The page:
Other railroads, including Norfolk Southern and UP, are also investing heavily in the Web. UPs site allows customers to get prices, reserve rail cars, track shipments and pay bills online. The company is even mimicking strategy used by and allowing shippers to make a bid for service on underutilized segments of the railroad. UP is also selling surplus equipment on the Web through what it calls its "yard sale." Mark Davis, UPs assistant vice president of e-business, says the industrys move to the Web will continue to accelerate. The railroads use of the Web, he says, "is here to stay, and its just going to get larger." And as the industry gets better at using the Web and improving service, "well start taking trucks off the road."

While the big railroads are pursuing individual strategies, they are also cooperating on a site designed to make it easier for shippers to use rail service. Steelroads, a site supported by the seven major railroads, provides pricing, tracking and service data from more than 300 major freight rail carriers in Canada, Mexico and the U.S. The site, which went live in February 2000, lets a customer get a price quote for almost any type of rail service in North America. Nearly half of all the freight moved by rail on the continent is handled by more than one railroad, explains Jim Gardner, president of Railinc, the railroad-supported company that runs Steelroads. In the past, getting pricing, delivery and other data meant shippers had to contact one or more railroads. With Steelroads, the shippers get all of those services, including the ability to track their shipments, in one location. "Its all about ease of doing business," Gardner says.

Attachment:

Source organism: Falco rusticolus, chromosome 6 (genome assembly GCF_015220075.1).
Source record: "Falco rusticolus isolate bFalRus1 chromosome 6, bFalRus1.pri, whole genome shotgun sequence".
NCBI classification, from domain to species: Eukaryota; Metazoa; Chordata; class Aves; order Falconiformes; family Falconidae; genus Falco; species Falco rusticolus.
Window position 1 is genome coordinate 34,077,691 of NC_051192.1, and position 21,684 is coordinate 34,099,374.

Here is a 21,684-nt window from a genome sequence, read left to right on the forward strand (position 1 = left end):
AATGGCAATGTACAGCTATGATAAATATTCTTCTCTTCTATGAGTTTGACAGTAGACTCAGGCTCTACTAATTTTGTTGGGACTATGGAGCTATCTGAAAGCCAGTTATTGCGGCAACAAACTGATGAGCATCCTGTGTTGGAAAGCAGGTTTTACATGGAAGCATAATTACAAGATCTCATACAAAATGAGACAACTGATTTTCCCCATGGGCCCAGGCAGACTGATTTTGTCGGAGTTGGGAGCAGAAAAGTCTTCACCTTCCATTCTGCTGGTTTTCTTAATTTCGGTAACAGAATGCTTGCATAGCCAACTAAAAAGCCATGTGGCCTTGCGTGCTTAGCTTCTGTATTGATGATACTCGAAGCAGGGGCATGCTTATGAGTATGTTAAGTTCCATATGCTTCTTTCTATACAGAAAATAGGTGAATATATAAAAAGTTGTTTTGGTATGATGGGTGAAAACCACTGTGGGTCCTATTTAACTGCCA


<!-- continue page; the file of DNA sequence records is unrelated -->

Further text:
Although BNSF has saved money by putting applications on the Web, the key motive was improving customer service. In addition, Regan says, the Web is giving the company more opportunity to create revenue-producing services and, therefore, broader appeal in the transportation marketplace.

"Before the Web, we could only communicate electronically with midsize and large companies that had EDI [electronic data interchange]," Regan says. "This world has a lot of small businesses we couldnt reach. Now, with the Net, we can reach all of those potential customers."